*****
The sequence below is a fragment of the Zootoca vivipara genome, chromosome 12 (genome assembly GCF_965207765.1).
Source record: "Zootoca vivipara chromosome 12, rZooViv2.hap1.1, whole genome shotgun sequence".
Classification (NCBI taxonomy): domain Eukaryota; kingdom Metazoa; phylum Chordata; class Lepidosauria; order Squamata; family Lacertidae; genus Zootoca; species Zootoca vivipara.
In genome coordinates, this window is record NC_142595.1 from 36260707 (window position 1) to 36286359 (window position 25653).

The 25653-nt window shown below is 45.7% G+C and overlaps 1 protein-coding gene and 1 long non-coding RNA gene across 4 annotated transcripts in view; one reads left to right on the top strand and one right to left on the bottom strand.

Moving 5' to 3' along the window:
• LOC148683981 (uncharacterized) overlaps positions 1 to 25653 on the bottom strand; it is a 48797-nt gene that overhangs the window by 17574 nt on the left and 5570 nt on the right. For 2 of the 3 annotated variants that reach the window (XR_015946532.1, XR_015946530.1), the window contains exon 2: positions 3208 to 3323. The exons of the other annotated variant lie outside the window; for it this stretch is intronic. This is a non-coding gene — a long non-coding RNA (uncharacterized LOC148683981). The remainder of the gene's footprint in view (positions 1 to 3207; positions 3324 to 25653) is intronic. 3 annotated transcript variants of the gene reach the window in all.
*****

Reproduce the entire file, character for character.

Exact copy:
The sequence below is a fragment of the Zootoca vivipara genome, chromosome 12 (genome assembly GCF_965207765.1).
Source record: "Zootoca vivipara chromosome 12, rZooViv2.hap1.1, whole genome shotgun sequence".
Classification (NCBI taxonomy): domain Eukaryota; kingdom Metazoa; phylum Chordata; class Lepidosauria; order Squamata; family Lacertidae; genus Zootoca; species Zootoca vivipara.
In genome coordinates, this window is record NC_142595.1 from 36260707 (window position 1) to 36286359 (window position 25653).

The 25653-nt window shown below is 45.7% G+C and overlaps 1 protein-coding gene and 1 long non-coding RNA gene across 4 annotated transcripts in view; one reads left to right on the top strand and one right to left on the bottom strand.

Moving 5' to 3' along the window:
• LOC148683981 (uncharacterized) overlaps positions 1 to 25653 on the bottom strand; it is a 48797-nt gene that overhangs the window by 17574 nt on the left and 5570 nt on the right. For 2 of the 3 annotated variants that reach the window (XR_015946532.1, XR_015946530.1), the window contains exon 2: positions 3208 to 3323. The exons of the other annotated variant lie outside the window; for it this stretch is intronic. This is a non-coding gene — a long non-coding RNA (uncharacterized LOC148683981). The remainder of the gene's footprint in view (positions 1 to 3207; positions 3324 to 25653) is intronic. 3 annotated transcript variants of the gene reach the window in all.